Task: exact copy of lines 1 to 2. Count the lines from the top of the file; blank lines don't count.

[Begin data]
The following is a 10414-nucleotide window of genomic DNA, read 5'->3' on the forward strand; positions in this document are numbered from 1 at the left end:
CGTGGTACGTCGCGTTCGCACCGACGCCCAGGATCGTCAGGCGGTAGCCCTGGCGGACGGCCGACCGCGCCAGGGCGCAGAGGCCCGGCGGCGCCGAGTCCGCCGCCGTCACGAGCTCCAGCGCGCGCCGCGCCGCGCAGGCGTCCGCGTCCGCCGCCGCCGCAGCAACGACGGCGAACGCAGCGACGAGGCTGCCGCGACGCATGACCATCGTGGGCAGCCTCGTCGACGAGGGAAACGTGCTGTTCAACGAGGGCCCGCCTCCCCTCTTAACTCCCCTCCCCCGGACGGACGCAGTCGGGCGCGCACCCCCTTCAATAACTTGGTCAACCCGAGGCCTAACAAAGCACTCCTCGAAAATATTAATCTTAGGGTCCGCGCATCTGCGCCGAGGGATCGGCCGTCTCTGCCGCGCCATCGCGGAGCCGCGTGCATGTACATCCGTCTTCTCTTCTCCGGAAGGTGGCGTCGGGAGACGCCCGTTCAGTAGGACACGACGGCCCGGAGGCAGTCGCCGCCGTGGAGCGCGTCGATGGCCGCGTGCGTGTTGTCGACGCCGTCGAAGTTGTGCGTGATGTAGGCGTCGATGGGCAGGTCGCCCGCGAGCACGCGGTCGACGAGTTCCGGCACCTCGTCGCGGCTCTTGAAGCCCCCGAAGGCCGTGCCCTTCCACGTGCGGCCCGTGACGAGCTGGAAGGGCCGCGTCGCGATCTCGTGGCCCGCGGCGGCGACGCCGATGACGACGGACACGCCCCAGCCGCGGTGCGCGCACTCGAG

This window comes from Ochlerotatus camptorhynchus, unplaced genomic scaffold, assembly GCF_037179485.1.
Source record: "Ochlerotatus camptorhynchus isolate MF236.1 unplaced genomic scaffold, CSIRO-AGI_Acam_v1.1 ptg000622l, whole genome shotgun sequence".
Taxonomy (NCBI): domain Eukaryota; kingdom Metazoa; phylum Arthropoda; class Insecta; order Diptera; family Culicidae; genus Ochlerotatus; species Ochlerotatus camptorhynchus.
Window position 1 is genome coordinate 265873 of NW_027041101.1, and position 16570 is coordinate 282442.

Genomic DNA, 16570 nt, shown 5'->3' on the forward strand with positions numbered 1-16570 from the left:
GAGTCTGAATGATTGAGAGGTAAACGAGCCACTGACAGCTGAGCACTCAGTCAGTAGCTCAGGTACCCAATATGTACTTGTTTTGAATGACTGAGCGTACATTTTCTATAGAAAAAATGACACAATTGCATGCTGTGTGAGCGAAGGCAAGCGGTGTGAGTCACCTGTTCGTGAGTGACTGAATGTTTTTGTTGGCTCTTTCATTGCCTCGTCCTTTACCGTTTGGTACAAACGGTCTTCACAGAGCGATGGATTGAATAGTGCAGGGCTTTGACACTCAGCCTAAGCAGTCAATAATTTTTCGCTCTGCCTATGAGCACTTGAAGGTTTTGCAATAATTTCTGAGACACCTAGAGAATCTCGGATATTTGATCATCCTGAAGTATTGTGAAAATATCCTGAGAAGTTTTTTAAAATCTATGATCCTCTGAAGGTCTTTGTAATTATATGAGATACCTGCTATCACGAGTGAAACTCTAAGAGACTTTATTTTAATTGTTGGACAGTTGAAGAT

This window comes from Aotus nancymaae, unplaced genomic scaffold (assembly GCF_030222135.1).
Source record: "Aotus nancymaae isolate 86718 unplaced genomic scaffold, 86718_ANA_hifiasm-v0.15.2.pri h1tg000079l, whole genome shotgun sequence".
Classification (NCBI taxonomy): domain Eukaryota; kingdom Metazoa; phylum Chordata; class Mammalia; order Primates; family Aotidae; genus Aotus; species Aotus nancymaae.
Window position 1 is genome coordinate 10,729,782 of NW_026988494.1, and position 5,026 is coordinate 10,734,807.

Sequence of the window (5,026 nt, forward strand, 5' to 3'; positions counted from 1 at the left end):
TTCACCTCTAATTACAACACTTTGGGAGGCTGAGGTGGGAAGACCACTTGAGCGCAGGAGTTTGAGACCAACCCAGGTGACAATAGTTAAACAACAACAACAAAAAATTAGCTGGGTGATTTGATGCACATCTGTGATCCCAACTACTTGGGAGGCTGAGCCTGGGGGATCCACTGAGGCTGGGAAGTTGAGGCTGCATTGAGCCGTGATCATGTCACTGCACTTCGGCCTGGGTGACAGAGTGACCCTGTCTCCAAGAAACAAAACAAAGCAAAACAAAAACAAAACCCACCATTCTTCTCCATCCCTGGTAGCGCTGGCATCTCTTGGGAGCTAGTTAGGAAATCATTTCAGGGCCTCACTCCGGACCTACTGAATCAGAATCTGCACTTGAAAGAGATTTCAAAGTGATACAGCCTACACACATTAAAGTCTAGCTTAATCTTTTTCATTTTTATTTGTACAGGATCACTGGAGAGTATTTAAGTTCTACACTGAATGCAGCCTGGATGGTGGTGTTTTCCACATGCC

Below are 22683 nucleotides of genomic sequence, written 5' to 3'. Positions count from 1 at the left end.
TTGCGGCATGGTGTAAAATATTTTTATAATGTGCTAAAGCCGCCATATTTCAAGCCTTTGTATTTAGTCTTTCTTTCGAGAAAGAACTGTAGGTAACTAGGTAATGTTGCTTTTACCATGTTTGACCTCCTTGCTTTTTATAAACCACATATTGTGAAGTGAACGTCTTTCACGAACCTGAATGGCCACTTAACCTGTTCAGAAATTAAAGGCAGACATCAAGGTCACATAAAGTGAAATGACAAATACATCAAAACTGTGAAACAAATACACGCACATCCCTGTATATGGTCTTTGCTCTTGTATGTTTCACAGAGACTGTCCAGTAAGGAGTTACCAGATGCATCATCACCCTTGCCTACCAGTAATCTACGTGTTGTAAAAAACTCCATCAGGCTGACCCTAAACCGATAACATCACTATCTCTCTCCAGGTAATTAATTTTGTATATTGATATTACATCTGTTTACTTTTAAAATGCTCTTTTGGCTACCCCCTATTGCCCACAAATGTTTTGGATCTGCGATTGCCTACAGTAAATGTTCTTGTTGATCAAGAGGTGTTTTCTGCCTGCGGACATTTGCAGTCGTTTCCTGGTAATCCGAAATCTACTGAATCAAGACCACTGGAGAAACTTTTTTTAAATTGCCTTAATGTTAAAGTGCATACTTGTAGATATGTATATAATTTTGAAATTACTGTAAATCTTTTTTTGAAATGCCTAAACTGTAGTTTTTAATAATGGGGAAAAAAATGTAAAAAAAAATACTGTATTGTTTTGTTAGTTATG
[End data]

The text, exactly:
The following is a 10414-nucleotide window of genomic DNA, read 5'->3' on the forward strand; positions in this document are numbered from 1 at the left end:
CGTGGTACGTCGCGTTCGCACCGACGCCCAGGATCGTCAGGCGGTAGCCCTGGCGGACGGCCGACCGCGCCAGGGCGCAGAGGCCCGGCGGCGCCGAGTCCGCCGCCGTCACGAGCTCCAGCGCGCGCCGCGCCGCGCAGGCGTCCGCGTCCGCCGCCGCCGCAGCAACGACGGCGAACGCAGCGACGAGGCTGCCGCGACGCATGACCATCGTGGGCAGCCTCGTCGACGAGGGAAACGTGCTGTTCAACGAGGGCCCGCCTCCCCTCTTAACTCCCCTCCCCCGGACGGACGCAGTCGGGCGCGCACCCCCTTCAATAACTTGGTCAACCCGAGGCCTAACAAAGCACTCCTCGAAAATATTAATCTTAGGGTCCGCGCATCTGCGCCGAGGGATCGGCCGTCTCTGCCGCGCCATCGCGGAGCCGCGTGCATGTACATCCGTCTTCTCTTCTCCGGAAGGTGGCGTCGGGAGACGCCCGTTCAGTAGGACACGACGGCCCGGAGGCAGTCGCCGCCGTGGAGCGCGTCGATGGCCGCGTGCGTGTTGTCGACGCCGTCGAAGTTGTGCGTGATGTAGGCGTCGATGGGCAGGTCGCCCGCGAGCACGCGGTCGACGAGTTCCGGCACCTCGTCGCGGCTCTTGAAGCCCCCGAAGGCCGTGCCCTTCCACGTGCGGCCCGTGACGAGCTGGAAGGGCCGCGTCGCGATCTCGTGGCCCGCGGCGGCGACGCCGATGACGACGGACACGCCCCAGCCGCGGTGCGCGCACTCGAG